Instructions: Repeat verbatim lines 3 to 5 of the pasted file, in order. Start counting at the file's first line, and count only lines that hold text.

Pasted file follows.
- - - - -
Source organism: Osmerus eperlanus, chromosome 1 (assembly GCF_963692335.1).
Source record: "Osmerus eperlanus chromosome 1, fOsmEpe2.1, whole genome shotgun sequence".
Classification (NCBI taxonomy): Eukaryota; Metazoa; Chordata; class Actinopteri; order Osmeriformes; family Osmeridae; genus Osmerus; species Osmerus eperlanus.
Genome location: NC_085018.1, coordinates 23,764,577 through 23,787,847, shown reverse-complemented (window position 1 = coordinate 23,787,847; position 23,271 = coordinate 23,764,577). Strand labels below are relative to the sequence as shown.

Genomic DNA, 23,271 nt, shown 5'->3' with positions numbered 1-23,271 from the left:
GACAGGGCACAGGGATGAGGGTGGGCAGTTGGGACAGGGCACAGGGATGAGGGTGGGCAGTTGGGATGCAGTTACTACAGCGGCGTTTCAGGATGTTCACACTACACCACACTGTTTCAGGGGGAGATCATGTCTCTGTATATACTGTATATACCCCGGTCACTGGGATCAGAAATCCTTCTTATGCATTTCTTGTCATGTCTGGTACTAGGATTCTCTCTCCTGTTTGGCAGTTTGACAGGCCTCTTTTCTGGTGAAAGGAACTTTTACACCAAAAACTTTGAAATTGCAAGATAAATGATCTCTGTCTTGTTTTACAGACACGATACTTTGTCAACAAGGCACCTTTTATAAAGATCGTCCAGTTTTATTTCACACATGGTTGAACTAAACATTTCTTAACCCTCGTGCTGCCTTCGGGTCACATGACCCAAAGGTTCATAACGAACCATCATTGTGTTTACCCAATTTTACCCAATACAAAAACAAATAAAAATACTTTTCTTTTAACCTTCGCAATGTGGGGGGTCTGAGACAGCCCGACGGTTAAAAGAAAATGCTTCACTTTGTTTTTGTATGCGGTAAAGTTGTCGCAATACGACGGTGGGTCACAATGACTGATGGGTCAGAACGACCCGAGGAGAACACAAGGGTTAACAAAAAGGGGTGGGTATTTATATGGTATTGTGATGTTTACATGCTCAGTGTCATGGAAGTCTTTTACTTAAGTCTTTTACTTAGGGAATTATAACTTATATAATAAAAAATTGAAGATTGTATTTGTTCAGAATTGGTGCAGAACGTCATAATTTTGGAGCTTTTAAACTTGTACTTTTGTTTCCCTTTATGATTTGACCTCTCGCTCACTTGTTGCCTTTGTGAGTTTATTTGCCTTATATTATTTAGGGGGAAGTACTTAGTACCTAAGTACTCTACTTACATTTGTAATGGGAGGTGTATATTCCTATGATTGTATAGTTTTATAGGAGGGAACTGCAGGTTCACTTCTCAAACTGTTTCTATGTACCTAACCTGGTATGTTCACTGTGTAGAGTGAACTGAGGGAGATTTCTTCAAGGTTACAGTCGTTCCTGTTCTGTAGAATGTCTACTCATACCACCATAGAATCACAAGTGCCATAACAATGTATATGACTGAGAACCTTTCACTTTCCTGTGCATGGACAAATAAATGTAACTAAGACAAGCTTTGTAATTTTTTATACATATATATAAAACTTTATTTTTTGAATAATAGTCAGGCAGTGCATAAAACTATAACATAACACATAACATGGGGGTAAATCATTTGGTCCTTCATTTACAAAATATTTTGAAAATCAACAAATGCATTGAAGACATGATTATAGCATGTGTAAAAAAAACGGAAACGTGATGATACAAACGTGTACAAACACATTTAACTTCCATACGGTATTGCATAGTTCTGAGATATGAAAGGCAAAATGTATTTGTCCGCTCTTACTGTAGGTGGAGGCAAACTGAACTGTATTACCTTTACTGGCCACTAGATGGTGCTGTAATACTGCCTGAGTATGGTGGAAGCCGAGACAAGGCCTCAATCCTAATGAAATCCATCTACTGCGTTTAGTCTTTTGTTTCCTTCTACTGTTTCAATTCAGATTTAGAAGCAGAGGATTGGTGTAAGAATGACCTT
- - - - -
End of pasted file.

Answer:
Classification (NCBI taxonomy): Eukaryota; Metazoa; Chordata; class Actinopteri; order Osmeriformes; family Osmeridae; genus Osmerus; species Osmerus eperlanus.
Genome location: NC_085018.1, coordinates 23,764,577 through 23,787,847, shown reverse-complemented (window position 1 = coordinate 23,787,847; position 23,271 = coordinate 23,764,577). Strand labels below are relative to the sequence as shown.

Genomic DNA, 23,271 nt, shown 5'->3' with positions numbered 1-23,271 from the left: